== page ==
“In Michigan, our high school tobacco use rate is an alarming 23%. The surge in youth vaping combined with the fact that smoking increases the chance of severe COVID-19 symptoms, make it more important than ever for Michigan to implement the proven measures outlined in ‘State of Tobacco Control’ to prevent and reduce tobacco use,” said American Lung Association Director of Advocacy, Ken Fletcher.

The 19th annual “State of Tobacco Control” report grades states and the federal government on policies proven to prevent and reduce tobacco use, and finds that while Governor Gretchen Whitmer has proposed removing flavored e-cigarettes through an administrative rule to reduce tobacco use, elected officials must do even more to save lives by prohibiting the sale of all flavored tobacco products without exemptions and ensure all Michigan residents benefit from reductions in tobacco use and exposure to secondhand smoke. This is especially the case during the pandemic. The report also explores the fact that tobacco use and secondhand smoke exposure disproportionately impacts certain communities, including communities of color, LGBTQ+ Americans and persons of lower income, and outlines solutions to close this gap.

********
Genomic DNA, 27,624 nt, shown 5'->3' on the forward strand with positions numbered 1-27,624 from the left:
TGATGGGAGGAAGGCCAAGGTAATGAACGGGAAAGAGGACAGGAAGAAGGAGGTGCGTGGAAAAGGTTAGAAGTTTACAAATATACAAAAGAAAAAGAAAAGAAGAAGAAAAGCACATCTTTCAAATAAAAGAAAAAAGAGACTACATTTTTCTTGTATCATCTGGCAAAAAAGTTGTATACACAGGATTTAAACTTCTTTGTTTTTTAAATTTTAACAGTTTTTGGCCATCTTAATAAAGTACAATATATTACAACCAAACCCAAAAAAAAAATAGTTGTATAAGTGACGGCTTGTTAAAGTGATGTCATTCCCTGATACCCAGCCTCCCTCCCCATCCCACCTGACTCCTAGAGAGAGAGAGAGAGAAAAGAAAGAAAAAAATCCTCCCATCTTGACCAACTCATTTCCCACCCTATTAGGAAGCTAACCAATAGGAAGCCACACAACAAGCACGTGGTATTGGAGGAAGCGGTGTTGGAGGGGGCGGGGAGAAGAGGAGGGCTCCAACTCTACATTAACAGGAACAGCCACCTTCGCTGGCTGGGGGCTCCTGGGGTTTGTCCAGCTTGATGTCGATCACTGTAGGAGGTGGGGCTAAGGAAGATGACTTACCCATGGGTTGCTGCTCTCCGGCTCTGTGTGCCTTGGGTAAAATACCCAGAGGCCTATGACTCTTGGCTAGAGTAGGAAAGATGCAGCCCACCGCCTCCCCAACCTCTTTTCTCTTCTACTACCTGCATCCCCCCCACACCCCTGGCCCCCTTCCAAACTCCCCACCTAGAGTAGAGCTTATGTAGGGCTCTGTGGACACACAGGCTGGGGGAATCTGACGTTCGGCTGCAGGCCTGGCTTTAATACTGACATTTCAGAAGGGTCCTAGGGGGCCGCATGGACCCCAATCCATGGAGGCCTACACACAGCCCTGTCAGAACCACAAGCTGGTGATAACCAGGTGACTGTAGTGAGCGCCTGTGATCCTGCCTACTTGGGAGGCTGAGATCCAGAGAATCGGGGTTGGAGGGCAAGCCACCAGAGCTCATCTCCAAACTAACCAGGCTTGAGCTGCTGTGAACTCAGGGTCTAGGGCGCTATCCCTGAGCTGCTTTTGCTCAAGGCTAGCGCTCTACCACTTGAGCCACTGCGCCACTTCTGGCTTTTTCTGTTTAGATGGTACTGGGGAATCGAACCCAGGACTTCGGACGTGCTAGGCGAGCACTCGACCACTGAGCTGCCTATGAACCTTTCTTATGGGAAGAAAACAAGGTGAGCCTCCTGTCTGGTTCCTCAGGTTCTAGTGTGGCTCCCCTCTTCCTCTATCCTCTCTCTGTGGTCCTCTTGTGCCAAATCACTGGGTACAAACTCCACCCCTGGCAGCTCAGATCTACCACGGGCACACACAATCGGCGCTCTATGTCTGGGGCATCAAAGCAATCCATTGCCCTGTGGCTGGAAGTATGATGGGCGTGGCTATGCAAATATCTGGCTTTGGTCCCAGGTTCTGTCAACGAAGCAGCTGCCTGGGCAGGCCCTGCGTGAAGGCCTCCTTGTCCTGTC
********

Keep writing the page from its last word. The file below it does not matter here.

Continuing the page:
Michigan Grades
“State of Tobacco Control” 2021 grades states and the District of Columbia in five areas that have been proven to prevent and reduce tobacco use and save lives. Michigan received the following grades:

  • Funding for State Tobacco Prevention Programs – Grade F
  • Strength of Smokefree Workplace Laws – Grade C
  • Level of State Tobacco Taxes – Grade F
  • Coverage and Access to Services to Quit Tobacco – Grade D
  • NEW! Ending the Sale of All Flavored Tobacco Products   - Grade F